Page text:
Why are there usually two holes in the outer walls of of a wasp's nest?

Because they may serve as the gates of the city; according to Reaumur, one of them is for ingress and the other for egress; and such is the order observed, that the uses of the respective doors are rarely if ever changed. The cells of the nest or vespiary, are solely constructed to lodge the young, and on an average a nest may contain about 16,000 cells, which are filled thrice in each year.

Years productive of the plum are said to be congenial likewise to the wasp. A local rhyme will have it,

When the plum hangs on the tree, Then the wasp you're sure to see.

Why is the wasp supposed to seize flies rather in wantonness than for food?

Because it bears the fly about with it for a length of time, and drops it unconsumed.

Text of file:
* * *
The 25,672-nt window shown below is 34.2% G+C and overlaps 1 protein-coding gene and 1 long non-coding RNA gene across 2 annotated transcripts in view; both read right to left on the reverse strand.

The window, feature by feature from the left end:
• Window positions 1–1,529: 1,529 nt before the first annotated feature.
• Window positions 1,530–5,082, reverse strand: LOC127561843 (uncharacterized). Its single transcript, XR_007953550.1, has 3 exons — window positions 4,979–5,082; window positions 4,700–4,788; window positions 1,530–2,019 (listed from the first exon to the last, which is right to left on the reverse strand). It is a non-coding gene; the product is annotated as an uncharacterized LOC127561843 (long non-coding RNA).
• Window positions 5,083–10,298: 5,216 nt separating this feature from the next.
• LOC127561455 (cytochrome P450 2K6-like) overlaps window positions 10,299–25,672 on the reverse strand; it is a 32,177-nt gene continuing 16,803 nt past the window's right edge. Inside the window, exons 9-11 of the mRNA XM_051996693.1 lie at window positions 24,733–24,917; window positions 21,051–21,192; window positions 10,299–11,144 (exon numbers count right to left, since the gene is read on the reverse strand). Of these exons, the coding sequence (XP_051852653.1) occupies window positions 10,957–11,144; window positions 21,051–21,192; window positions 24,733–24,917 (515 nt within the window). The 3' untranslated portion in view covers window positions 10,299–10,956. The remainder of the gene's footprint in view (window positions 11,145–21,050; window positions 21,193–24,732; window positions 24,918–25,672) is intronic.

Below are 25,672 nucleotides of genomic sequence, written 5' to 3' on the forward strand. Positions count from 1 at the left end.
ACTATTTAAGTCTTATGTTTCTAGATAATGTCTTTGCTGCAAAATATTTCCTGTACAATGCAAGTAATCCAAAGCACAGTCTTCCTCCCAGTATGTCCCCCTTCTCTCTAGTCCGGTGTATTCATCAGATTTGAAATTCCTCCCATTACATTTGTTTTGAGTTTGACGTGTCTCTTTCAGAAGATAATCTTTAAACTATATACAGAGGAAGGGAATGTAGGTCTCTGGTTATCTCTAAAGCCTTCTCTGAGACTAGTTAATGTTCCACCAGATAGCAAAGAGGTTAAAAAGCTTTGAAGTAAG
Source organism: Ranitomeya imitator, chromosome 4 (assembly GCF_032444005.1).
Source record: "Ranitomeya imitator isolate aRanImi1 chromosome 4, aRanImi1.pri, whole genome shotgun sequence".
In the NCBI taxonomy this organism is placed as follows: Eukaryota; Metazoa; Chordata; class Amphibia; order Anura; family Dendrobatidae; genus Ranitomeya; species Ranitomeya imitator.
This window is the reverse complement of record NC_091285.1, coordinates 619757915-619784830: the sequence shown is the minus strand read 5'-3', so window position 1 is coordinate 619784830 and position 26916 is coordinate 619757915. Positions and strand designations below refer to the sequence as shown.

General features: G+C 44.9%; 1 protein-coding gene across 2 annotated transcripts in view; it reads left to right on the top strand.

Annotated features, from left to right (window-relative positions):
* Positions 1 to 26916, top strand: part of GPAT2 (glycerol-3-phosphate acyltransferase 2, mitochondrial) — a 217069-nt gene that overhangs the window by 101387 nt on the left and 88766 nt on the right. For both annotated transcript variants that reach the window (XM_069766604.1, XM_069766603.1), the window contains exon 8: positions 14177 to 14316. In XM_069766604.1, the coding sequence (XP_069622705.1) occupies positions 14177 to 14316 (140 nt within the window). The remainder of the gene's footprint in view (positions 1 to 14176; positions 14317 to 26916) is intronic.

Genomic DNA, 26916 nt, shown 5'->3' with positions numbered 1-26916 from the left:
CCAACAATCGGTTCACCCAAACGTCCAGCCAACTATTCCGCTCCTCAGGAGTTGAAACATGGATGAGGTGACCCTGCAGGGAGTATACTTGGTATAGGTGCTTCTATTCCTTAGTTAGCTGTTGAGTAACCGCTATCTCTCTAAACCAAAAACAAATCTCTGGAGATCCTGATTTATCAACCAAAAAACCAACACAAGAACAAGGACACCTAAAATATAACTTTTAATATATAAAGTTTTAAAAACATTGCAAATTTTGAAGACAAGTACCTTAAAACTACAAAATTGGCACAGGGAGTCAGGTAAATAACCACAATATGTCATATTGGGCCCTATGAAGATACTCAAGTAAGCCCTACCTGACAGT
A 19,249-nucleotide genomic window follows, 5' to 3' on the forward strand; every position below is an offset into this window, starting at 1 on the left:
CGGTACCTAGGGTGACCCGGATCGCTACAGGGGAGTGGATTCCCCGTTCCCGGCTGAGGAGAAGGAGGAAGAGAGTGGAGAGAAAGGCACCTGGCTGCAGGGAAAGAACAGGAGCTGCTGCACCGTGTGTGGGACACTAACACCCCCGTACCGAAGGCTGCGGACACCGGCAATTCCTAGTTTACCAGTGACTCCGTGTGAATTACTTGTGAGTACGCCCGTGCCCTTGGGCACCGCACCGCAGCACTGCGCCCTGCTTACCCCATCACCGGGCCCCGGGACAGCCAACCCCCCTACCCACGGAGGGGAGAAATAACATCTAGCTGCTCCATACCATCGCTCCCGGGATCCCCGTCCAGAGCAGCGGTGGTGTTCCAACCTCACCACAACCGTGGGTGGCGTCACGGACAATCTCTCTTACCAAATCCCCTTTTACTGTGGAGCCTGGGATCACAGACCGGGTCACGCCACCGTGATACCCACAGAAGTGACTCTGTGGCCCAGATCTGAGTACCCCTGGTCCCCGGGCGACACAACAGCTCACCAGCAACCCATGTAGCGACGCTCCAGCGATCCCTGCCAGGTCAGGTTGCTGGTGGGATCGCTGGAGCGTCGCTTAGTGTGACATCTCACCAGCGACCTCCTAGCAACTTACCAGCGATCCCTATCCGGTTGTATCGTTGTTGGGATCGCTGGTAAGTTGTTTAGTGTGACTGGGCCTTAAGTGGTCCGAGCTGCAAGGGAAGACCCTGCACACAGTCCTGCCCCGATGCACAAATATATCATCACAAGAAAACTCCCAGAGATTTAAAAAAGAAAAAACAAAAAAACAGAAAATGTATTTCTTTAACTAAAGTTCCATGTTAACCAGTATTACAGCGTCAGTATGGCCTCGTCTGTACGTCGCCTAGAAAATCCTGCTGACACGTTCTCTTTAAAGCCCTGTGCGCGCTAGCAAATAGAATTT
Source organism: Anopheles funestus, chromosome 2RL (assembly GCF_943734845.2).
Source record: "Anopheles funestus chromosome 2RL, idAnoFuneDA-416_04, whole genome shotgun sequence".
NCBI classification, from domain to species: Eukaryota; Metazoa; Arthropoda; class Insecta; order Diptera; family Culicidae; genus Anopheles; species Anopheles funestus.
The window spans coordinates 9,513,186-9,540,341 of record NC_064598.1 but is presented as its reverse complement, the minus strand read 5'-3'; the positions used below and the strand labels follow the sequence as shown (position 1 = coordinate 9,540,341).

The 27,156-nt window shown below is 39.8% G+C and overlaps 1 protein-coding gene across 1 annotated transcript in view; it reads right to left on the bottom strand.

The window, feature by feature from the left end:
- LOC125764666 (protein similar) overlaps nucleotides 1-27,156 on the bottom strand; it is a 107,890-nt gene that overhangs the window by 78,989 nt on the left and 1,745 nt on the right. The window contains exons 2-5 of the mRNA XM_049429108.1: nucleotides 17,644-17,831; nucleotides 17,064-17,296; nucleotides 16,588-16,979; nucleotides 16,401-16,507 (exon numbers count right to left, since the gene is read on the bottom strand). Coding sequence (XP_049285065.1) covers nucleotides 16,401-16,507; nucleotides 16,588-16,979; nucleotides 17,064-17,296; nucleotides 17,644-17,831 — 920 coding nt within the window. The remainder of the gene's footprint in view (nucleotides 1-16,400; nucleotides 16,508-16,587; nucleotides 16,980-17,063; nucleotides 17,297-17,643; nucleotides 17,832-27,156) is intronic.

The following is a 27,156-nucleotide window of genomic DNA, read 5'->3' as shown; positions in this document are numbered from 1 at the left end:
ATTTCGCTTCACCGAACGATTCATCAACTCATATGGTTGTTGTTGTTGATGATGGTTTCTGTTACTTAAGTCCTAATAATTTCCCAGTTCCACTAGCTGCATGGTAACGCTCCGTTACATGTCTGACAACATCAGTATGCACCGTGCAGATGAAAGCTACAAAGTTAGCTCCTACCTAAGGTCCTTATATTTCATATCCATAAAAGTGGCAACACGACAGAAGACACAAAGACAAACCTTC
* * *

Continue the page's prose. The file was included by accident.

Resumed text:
Why is a wasp of Guadaloupe termed "vegetating ?

" Because it is united to a living plant, so that when the insect attempts to rise from the nest, it falls to the ground, on account of the weight of the plant, which takes root on some part of the body, particularly on the breast-bone. It was long thought that these plants grew on insects deprived of life. M. Ricord has, however, determined otherwise, and has observed that the larvae in the cells also have this vegetating appendage, but then it is very small. - Journal de Pharmacie.